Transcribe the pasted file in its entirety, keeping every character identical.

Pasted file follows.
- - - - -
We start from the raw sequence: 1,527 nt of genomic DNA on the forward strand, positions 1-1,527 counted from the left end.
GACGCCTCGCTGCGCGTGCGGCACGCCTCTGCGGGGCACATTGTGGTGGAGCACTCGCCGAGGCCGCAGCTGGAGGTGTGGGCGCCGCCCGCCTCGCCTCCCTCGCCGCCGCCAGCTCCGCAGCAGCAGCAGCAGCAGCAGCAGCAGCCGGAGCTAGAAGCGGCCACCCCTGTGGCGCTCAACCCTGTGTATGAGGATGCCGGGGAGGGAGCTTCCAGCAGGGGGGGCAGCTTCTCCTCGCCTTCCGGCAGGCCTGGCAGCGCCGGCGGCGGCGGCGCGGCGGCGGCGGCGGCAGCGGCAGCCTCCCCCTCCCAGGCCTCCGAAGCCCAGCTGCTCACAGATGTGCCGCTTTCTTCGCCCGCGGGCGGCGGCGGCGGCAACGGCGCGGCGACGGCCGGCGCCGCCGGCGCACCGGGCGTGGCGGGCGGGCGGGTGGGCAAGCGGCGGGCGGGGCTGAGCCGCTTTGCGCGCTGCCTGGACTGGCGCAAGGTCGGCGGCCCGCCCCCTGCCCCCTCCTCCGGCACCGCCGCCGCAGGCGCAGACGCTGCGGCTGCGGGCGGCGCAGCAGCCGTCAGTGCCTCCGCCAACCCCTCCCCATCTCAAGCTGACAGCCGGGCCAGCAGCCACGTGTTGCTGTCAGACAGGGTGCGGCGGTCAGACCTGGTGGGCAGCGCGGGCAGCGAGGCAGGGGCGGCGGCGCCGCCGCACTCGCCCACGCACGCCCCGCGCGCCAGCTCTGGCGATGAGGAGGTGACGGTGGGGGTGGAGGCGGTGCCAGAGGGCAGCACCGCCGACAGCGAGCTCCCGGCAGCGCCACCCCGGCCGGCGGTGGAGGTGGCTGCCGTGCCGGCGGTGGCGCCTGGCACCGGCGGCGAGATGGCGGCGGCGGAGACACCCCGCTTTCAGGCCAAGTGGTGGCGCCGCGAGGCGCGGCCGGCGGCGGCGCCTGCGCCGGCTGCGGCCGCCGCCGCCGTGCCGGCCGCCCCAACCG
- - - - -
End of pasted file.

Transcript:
We start from the raw sequence: 1,527 nt of genomic DNA on the forward strand, positions 1-1,527 counted from the left end.
GACGCCTCGCTGCGCGTGCGGCACGCCTCTGCGGGGCACATTGTGGTGGAGCACTCGCCGAGGCCGCAGCTGGAGGTGTGGGCGCCGCCCGCCTCGCCTCCCTCGCCGCCGCCAGCTCCGCAGCAGCAGCAGCAGCAGCAGCAGCAGCCGGAGCTAGAAGCGGCCACCCCTGTGGCGCTCAACCCTGTGTATGAGGATGCCGGGGAGGGAGCTTCCAGCAGGGGGGGCAGCTTCTCCTCGCCTTCCGGCAGGCCTGGCAGCGCCGGCGGCGGCGGCGCGGCGGCGGCGGCGGCAGCGGCAGCCTCCCCCTCCCAGGCCTCCGAAGCCCAGCTGCTCACAGATGTGCCGCTTTCTTCGCCCGCGGGCGGCGGCGGCGGCAACGGCGCGGCGACGGCCGGCGCCGCCGGCGCACCGGGCGTGGCGGGCGGGCGGGTGGGCAAGCGGCGGGCGGGGCTGAGCCGCTTTGCGCGCTGCCTGGACTGGCGCAAGGTCGGCGGCCCGCCCCCTGCCCCCTCCTCCGGCACCGCCGCCGCAGGCGCAGACGCTGCGGCTGCGGGCGGCGCAGCAGCCGTCAGTGCCTCCGCCAACCCCTCCCCATCTCAAGCTGACAGCCGGGCCAGCAGCCACGTGTTGCTGTCAGACAGGGTGCGGCGGTCAGACCTGGTGGGCAGCGCGGGCAGCGAGGCAGGGGCGGCGGCGCCGCCGCACTCGCCCACGCACGCCCCGCGCGCCAGCTCTGGCGATGAGGAGGTGACGGTGGGGGTGGAGGCGGTGCCAGAGGGCAGCACCGCCGACAGCGAGCTCCCGGCAGCGCCACCCCGGCCGGCGGTGGAGGTGGCTGCCGTGCCGGCGGTGGCGCCTGGCACCGGCGGCGAGATGGCGGCGGCGGAGACACCCCGCTTTCAGGCCAAGTGGTGGCGCCGCGAGGCGCGGCCGGCGGCGGCGCCTGCGCCGGCTGCGGCCGCCGCCGCCGTGCCGGCCGCCCCAACCG